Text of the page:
Champion of the Raj is a strategy game set in nineteenth-century India, during a time when the country was controlled by a number of different regional and foreign factions. A Hindu cult threatens to seize the entire Indian subcontinent and subject its people to the madness of civil war, trying to destroy India from within. To achieve this, the cult would have to pit the six major factions against each other; once they finish their bloodletting, they will be too weak to stop the cult from taking control over the whole sub-continent.
You are the leader of your faction, or you represent the interests of a foreign power, depending on the character you choose. In order to destroy the cult, you will have to gain control over all of India - the cult's goals are hopeless against a unified country - by either conquering the other factions or convincing them to follow you peacefully. Once all factions are unified under your leadership, you can then turn your full attention to stopping the cult.
The game's storyline has one large plot hole which brings the game's appeal down somewhat: According to the opening sequence, the Viceroy of Britain was captured by a cultist thug, imprisoned, and subsequently escaped with the help of a peasant girl. It does not say anything about how the other five factions fit into the story, even though they are introduced to the Viceroy at the end of the sequence. Also, there is no explanation why the factions could not unite from the start and defeat the cult, even if their truce was temporary.
Invading territories, or defending your own, requires the use of an army; however, the computer doesn't always let you take the field if the statistics are well in your favor or really against you. This eliminates the possibility of armchair strategians pulling off spectacular victories in the face of insurmountable odds. If you happen to defeat a territory that contains the palace of one of your rivals, you have the opportunity of seizing all of that rival's territories - if your character can fight his way through the palace. If not, you win only the territory you've captured, and your rival lives on, to fight another day.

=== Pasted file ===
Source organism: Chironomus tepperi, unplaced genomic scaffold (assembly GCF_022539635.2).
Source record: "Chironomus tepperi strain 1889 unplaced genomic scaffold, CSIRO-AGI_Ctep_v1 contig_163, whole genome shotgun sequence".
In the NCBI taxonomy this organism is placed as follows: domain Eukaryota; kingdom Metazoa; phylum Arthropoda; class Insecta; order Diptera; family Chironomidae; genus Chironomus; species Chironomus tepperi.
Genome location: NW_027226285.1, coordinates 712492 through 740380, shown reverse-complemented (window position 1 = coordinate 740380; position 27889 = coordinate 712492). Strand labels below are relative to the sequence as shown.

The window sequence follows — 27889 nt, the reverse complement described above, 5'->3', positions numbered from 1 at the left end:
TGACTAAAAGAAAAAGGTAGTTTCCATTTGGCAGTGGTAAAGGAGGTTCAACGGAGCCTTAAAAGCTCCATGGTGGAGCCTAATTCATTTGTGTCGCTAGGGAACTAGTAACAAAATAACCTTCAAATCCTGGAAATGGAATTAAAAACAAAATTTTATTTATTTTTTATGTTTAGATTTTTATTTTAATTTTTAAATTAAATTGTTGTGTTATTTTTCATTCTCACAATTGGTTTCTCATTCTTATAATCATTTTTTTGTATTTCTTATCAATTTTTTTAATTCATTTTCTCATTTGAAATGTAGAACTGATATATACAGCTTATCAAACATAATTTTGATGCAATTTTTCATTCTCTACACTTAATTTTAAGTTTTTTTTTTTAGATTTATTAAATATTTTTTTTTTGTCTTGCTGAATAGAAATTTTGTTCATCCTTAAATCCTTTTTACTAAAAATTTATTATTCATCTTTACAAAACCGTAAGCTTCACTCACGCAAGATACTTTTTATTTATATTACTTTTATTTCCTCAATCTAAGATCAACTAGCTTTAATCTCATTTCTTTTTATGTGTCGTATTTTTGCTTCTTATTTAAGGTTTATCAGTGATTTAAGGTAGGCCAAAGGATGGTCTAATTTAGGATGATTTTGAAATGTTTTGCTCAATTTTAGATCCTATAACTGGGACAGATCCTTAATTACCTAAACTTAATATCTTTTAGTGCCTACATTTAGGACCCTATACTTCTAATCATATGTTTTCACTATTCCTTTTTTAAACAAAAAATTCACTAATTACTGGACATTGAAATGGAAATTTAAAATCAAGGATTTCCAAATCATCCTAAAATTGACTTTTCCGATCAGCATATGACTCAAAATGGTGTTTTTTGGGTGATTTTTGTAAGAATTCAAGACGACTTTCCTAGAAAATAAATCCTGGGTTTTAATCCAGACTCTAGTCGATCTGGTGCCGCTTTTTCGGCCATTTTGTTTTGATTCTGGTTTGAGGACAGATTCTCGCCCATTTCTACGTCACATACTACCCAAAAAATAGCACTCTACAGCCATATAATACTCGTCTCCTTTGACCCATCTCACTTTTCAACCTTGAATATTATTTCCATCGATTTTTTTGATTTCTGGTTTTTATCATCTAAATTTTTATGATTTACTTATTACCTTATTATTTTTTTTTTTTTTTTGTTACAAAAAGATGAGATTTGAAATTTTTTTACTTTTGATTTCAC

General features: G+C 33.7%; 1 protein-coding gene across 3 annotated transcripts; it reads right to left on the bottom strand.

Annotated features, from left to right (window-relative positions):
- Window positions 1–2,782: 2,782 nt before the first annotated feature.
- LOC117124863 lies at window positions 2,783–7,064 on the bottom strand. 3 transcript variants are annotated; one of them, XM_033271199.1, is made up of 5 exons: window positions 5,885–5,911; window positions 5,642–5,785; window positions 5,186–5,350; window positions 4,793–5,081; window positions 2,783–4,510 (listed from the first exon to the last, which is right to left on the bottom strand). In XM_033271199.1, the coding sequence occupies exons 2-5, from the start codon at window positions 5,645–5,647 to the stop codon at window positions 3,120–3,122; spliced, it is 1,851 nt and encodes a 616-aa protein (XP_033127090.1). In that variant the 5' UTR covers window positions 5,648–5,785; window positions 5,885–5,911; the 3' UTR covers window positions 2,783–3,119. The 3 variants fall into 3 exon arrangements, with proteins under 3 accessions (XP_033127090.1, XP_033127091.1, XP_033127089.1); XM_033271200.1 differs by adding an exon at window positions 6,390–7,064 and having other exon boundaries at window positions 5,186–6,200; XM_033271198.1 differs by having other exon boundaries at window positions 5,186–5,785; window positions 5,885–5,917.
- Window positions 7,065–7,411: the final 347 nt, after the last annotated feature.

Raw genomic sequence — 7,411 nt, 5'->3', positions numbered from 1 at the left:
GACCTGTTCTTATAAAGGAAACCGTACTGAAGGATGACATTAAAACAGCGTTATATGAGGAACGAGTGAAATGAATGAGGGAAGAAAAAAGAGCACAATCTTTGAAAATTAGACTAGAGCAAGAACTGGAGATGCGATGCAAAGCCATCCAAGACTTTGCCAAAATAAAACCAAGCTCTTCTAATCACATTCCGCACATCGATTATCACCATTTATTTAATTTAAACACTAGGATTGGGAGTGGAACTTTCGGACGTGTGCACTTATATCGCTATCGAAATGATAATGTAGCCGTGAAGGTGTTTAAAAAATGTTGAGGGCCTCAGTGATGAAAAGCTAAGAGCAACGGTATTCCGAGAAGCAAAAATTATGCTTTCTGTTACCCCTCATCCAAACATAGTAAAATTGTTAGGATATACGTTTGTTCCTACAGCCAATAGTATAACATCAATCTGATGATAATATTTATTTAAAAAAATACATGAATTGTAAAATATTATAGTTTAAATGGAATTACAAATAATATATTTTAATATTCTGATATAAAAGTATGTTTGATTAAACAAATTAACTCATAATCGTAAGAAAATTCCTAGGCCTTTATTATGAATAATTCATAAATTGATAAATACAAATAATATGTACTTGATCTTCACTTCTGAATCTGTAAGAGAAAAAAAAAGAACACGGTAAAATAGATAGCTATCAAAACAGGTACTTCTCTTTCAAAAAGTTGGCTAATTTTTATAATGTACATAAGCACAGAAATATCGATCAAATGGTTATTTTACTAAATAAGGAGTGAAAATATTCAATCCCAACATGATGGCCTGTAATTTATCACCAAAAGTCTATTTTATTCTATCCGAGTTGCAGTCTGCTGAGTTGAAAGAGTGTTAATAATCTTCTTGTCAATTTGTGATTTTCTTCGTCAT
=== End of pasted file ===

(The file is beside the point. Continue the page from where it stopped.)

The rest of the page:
As the leader or representative of your faction you receive taxes from your territories, which you may use to invest in one of three categories: military, industry, or law. Investing in military improves the quality of your soldiers, while industry improves the quality of life and amount of taxes you take in. Investing in law means the difference between punishment without trial and an impartial court, and reduces the likelihood of rebellions.
A disappointing feature of Raj is the two mini-games that you play when negotiating with other factions: In one game, you have to participate in an elephant race and outrun three other competitors, who may try dirty tricks during the race. The other game is tiger hunting, where you have to shoot tigers and avoid shooting the spectators. Winning an elephant race or shooting enough tigers improves your status with a rival faction, while losing risks your relationship, and your life. Another mini-game involves duelling against an assassin, which really is just based on rock/paper/scissors and requires a whole lot of luck. If you lose the duel, you lose your life. The controls used in the mini-games aren't very responsive, and they hamper your ability to play.
Champion of the Raj is a difficult game to get into, due in part to the clunky controls when issuing commands, and the lack of information about current events in India. Sometimes you may lose partial or complete control of the mouse, particularly after playing a mini-game, and a solution for this has not yet been found, other than playing Raj with a keyboard (even though the controls are a lot worse).